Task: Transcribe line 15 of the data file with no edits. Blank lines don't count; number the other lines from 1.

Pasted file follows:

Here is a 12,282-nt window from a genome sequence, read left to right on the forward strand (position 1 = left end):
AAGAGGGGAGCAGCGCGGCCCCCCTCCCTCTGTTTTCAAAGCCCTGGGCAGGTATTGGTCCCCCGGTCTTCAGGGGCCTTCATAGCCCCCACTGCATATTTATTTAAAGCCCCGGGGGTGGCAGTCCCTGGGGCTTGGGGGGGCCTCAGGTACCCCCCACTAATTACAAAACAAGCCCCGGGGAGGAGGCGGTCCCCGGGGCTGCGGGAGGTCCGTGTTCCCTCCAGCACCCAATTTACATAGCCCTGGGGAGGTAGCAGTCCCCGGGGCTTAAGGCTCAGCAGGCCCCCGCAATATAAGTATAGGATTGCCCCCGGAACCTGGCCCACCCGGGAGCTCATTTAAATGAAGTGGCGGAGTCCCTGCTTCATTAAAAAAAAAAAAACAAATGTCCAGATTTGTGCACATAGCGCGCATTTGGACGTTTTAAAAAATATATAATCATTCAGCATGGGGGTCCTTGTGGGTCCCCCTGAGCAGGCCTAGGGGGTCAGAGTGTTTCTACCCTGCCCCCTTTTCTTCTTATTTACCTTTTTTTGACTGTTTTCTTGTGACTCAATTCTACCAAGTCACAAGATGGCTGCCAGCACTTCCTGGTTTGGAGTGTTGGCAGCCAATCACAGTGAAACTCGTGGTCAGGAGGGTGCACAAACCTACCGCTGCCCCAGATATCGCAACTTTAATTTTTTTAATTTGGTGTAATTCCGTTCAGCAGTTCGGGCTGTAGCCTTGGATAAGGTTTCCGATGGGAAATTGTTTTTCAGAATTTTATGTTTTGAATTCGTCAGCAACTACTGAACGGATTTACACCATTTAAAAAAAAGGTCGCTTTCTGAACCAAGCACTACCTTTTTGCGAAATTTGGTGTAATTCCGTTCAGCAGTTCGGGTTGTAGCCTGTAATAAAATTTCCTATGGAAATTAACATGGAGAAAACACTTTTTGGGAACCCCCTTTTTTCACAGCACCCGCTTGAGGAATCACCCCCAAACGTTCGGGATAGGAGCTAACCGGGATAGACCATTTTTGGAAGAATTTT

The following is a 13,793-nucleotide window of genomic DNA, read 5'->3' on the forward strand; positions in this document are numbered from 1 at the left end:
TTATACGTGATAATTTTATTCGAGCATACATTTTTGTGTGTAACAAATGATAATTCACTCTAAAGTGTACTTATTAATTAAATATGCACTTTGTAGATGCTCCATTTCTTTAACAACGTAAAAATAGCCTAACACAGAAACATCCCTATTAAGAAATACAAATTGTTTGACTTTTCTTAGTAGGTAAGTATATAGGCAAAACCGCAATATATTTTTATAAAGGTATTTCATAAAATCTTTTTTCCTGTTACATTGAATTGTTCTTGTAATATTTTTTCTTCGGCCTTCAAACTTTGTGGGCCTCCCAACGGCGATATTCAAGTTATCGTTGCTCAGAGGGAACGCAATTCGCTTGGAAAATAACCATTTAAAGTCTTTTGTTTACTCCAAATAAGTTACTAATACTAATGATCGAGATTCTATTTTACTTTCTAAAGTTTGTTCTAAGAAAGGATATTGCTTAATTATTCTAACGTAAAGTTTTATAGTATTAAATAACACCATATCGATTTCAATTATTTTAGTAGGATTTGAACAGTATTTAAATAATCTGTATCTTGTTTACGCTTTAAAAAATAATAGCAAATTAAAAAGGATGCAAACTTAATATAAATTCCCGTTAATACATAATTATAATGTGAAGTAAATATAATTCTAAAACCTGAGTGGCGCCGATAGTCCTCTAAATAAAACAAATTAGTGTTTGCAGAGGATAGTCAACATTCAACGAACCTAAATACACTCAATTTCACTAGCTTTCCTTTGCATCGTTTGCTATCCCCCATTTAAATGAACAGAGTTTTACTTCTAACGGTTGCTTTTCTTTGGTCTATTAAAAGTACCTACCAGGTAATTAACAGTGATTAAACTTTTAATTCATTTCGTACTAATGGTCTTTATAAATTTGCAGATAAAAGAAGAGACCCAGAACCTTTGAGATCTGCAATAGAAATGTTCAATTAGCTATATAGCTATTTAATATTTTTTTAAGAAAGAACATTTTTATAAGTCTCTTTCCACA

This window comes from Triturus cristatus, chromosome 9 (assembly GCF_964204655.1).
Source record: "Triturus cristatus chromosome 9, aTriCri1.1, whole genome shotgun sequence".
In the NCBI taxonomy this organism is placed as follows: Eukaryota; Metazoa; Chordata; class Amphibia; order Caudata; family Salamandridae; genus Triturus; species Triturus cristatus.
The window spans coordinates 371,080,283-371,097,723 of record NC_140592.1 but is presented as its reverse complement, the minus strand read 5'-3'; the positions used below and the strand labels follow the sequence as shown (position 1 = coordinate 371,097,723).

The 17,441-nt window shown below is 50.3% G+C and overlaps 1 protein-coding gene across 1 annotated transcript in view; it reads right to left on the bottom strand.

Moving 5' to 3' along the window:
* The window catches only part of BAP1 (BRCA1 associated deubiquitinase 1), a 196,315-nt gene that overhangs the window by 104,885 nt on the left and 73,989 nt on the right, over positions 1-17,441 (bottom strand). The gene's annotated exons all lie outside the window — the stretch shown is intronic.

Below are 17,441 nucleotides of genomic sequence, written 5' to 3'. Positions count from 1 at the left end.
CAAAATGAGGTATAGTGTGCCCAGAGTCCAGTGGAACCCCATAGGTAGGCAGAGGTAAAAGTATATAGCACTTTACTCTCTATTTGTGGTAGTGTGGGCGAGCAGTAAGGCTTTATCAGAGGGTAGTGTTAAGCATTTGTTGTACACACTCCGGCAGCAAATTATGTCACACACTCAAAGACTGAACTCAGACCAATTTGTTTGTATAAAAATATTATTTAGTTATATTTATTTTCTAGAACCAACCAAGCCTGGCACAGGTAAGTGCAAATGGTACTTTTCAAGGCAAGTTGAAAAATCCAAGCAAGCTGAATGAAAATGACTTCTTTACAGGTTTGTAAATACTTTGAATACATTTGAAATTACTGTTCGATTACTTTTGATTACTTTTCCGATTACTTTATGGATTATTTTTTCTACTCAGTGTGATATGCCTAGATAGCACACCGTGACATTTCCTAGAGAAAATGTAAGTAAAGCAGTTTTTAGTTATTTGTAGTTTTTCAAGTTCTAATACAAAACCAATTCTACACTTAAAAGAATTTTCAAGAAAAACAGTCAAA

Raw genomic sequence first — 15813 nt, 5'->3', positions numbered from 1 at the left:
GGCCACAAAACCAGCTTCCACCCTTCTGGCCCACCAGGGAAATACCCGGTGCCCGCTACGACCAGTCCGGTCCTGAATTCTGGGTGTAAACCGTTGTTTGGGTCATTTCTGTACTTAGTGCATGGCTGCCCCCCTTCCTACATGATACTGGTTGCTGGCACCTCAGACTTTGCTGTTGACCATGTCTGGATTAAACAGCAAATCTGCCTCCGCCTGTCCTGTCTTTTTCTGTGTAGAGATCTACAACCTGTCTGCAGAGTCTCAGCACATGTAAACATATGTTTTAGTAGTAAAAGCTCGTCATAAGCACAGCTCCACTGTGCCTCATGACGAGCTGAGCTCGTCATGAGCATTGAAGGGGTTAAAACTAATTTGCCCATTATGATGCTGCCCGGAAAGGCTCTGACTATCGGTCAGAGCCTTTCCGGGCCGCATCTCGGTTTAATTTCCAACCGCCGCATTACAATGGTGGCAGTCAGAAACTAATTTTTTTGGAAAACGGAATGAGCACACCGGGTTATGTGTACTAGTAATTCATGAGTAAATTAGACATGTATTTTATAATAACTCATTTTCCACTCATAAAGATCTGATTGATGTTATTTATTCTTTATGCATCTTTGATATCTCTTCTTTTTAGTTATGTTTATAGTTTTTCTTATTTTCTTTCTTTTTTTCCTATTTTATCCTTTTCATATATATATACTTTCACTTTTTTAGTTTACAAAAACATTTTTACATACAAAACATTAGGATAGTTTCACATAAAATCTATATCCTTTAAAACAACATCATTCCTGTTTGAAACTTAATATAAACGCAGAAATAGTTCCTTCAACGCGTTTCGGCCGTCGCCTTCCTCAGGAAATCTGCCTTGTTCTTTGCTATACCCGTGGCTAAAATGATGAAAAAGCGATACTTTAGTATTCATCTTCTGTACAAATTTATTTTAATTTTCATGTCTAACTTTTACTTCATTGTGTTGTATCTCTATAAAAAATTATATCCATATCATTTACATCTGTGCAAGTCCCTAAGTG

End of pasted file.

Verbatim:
GGCCACAAAACCAGCTTCCACCCTTCTGGCCCACCAGGGAAATACCCGGTGCCCGCTACGACCAGTCCGGTCCTGAATTCTGGGTGTAAACCGTTGTTTGGGTCATTTCTGTACTTAGTGCATGGCTGCCCCCCTTCCTACATGATACTGGTTGCTGGCACCTCAGACTTTGCTGTTGACCATGTCTGGATTAAACAGCAAATCTGCCTCCGCCTGTCCTGTCTTTTTCTGTGTAGAGATCTACAACCTGTCTGCAGAGTCTCAGCACATGTAAACATATGTTTTAGTAGTAAAAGCTCGTCATAAGCACAGCTCCACTGTGCCTCATGACGAGCTGAGCTCGTCATGAGCATTGAAGGGGTTAAAACTAATTTGCCCATTATGATGCTGCCCGGAAAGGCTCTGACTATCGGTCAGAGCCTTTCCGGGCCGCATCTCGGTTTAATTTCCAACCGCCGCATTACAATGGTGGCAGTCAGAAACTAATTTTTTTGGAAAACGGAATGAGCACACCGGGTTATGTGTACTAGTAATTCATGAGTAAATTAGACATGTATTTTATAATAACTCATTTTCCACTCATAAAGATCTGATTGATGTTATTTATTCTTTATGCATCTTTGATATCTCTTCTTTTTAGTTATGTTTATAGTTTTTCTTATTTTCTTTCTTTTTTTCCTATTTTATCCTTTTCATATATATATACTTTCACTTTTTTAGTTTACAAAAACATTTTTACATACAAAACATTAGGATAGTTTCACATAAAATCTATATCCTTTAAAACAACATCATTCCTGTTTGAAACTTAATATAAACGCAGAAATAGTTCCTTCAACGCGTTTCGGCCGTCGCCTTCCTCAGGAAATCTGCCTTGTTCTTTGCTATACCCGTGGCTAAAATGATGAAAAAGCGATACTTTAGTATTCATCTTCTGTACAAATTTATTTTAATTTTCATGTCTAACTTTTACTTCATTGTGTTGTATCTCTATAAAAAATTATATCCATATCATTTACATCTGTGCAAGTCCCTAAGTG